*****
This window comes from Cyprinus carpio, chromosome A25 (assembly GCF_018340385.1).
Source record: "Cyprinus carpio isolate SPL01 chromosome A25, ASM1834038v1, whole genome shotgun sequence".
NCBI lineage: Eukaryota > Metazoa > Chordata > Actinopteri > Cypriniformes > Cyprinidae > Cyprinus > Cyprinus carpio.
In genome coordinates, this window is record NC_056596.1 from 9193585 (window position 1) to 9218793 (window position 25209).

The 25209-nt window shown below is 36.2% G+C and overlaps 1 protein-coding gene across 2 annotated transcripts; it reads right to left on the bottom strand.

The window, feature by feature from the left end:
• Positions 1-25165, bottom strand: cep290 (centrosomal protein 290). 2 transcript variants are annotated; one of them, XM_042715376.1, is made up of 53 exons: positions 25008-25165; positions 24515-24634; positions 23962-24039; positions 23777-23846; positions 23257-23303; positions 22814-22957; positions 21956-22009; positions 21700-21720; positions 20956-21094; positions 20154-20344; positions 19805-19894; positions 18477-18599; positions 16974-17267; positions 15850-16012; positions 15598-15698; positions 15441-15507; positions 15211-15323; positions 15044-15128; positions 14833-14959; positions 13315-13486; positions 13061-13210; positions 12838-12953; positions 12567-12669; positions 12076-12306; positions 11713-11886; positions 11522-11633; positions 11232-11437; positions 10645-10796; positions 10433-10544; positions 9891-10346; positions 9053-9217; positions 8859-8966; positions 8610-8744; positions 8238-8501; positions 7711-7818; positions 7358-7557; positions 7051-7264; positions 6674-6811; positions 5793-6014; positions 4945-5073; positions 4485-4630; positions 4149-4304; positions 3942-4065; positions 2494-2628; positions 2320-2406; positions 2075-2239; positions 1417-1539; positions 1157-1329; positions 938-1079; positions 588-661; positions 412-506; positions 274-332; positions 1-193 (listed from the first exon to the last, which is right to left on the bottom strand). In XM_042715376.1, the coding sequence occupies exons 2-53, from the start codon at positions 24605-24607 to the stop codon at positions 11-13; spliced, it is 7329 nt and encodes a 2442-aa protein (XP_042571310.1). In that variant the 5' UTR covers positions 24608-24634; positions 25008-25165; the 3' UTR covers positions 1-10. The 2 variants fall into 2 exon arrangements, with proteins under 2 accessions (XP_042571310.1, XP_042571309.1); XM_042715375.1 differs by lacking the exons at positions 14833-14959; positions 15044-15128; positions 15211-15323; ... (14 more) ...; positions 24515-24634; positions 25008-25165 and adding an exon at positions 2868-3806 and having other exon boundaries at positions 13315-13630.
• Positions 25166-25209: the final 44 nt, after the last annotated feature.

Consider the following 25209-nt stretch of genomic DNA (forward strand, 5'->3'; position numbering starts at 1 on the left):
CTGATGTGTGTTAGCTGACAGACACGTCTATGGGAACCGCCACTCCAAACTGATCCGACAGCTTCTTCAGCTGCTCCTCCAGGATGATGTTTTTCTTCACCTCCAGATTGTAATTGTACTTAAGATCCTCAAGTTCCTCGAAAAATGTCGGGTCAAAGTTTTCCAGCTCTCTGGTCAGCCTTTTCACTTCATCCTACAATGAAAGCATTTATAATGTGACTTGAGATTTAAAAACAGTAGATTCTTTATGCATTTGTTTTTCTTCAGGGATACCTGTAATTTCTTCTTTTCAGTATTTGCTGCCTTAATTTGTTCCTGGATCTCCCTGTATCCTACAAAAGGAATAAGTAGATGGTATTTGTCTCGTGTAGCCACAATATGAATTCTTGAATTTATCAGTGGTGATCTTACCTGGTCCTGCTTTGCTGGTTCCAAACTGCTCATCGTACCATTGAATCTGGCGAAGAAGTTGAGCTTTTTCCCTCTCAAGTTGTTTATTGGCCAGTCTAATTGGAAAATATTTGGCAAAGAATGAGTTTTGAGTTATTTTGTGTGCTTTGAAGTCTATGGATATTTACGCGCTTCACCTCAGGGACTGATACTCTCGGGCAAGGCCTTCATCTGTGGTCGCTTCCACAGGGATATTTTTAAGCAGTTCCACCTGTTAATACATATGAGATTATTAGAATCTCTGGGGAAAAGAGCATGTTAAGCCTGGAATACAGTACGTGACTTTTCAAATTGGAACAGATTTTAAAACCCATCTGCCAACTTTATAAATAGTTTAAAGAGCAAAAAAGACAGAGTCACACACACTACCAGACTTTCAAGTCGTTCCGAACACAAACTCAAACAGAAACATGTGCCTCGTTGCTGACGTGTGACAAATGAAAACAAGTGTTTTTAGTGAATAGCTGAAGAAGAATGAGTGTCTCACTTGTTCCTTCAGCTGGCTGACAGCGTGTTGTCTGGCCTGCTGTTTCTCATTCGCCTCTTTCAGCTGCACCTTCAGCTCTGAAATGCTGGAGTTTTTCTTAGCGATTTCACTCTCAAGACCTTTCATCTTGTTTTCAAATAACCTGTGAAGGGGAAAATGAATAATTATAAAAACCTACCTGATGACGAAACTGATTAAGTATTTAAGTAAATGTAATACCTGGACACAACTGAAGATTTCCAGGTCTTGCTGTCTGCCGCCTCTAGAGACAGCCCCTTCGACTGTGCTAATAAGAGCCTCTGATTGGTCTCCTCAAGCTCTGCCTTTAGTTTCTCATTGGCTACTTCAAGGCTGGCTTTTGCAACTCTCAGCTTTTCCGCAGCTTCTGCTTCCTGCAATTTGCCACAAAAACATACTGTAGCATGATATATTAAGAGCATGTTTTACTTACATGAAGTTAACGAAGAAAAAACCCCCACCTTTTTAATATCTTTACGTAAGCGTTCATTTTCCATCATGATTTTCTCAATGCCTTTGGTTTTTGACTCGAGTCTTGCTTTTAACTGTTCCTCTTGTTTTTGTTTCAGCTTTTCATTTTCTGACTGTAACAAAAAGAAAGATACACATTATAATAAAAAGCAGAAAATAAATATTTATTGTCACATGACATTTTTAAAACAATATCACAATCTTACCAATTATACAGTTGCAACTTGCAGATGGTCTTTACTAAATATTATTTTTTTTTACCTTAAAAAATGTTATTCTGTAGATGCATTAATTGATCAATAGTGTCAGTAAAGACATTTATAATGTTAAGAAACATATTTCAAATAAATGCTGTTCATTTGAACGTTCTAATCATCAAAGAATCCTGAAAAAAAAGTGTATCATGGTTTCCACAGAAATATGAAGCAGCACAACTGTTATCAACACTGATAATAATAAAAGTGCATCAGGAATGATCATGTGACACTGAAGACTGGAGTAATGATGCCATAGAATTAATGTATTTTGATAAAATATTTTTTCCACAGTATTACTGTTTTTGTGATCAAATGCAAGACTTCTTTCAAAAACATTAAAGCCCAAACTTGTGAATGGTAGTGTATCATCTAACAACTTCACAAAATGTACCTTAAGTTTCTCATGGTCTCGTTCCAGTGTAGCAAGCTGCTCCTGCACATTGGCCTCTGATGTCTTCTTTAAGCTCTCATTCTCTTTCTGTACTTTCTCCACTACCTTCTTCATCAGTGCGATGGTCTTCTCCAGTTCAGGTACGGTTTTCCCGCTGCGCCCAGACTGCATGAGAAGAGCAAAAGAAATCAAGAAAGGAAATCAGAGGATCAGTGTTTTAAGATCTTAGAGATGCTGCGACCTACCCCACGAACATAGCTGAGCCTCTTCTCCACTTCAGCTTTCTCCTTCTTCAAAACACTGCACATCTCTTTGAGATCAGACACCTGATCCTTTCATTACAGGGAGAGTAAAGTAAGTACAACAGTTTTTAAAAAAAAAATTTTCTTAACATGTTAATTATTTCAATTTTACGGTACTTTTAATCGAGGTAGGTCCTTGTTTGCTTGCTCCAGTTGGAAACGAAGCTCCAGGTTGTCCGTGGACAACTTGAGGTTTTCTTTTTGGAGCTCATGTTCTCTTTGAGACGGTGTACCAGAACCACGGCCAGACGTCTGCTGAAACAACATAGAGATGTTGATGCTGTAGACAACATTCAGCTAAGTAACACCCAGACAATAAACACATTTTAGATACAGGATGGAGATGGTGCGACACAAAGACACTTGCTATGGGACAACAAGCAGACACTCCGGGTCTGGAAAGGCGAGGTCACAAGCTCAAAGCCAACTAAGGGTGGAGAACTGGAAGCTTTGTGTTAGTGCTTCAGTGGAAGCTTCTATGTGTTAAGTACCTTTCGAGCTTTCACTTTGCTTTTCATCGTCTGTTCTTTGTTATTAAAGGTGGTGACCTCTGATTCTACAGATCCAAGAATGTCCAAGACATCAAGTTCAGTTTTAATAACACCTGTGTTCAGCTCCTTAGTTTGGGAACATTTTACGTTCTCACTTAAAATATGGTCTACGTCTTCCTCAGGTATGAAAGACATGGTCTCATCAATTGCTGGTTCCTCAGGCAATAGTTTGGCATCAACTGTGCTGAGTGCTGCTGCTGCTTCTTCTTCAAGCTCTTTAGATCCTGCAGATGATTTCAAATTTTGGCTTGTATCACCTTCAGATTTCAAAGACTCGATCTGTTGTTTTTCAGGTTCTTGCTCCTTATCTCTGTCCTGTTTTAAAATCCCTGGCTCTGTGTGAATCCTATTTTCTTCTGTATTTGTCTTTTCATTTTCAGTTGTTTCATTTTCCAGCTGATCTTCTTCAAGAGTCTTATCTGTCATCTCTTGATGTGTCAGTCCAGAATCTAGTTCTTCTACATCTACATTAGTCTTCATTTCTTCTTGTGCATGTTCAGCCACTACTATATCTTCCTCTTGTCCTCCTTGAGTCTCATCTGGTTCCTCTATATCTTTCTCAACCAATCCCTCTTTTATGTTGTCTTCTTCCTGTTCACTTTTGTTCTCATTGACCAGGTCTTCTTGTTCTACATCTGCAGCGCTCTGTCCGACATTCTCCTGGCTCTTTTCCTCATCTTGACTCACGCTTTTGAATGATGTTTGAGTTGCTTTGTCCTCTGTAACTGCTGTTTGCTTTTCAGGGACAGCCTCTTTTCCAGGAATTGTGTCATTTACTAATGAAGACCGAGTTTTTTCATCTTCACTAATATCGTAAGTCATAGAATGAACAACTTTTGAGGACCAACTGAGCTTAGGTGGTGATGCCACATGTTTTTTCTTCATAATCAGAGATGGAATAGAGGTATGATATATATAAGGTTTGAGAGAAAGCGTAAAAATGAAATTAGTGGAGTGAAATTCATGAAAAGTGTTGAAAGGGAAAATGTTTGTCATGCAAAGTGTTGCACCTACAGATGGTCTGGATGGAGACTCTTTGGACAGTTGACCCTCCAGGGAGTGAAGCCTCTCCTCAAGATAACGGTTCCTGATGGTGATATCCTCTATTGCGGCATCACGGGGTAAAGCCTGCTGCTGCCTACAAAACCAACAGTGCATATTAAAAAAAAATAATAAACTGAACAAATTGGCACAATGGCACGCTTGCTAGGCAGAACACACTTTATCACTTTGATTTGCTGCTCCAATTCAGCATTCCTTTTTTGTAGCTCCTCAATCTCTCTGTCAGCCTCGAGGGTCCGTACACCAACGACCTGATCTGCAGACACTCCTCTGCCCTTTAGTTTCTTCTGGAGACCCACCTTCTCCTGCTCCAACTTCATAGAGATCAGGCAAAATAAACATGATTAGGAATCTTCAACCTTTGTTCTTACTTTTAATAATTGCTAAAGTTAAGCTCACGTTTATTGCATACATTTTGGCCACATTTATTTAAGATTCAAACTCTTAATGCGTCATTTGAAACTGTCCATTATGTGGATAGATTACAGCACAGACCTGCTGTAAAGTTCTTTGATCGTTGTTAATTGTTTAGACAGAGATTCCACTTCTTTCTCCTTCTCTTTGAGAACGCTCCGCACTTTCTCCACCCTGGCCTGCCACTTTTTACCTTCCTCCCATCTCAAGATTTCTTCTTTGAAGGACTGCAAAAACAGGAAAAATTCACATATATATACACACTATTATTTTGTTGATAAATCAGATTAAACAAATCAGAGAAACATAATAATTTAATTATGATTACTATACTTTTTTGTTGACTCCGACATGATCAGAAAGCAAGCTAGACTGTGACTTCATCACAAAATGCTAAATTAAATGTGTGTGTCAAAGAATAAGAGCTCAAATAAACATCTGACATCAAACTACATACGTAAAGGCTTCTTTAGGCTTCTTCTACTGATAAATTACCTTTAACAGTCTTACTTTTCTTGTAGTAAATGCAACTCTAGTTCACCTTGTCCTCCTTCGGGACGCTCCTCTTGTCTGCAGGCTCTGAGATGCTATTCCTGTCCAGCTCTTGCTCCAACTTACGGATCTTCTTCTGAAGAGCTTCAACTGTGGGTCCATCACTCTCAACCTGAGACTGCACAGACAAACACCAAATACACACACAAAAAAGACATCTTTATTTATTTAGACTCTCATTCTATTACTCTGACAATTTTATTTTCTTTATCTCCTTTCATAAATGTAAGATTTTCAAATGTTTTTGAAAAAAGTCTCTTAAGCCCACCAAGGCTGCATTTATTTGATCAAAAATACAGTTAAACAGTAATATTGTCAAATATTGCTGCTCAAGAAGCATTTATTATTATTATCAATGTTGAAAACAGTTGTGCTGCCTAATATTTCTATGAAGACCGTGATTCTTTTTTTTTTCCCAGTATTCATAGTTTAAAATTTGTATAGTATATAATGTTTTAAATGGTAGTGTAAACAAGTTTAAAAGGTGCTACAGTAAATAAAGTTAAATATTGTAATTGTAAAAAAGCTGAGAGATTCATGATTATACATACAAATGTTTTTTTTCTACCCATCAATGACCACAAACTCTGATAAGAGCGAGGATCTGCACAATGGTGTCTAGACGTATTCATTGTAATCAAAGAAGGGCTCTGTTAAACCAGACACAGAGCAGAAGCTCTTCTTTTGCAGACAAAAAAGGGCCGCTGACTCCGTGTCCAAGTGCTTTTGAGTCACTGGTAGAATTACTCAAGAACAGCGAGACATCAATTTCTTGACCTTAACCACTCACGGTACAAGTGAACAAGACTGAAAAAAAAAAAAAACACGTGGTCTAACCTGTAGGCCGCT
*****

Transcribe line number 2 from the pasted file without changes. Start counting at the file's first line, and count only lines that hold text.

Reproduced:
Source record: "Cyprinus carpio isolate SPL01 chromosome A25, ASM1834038v1, whole genome shotgun sequence".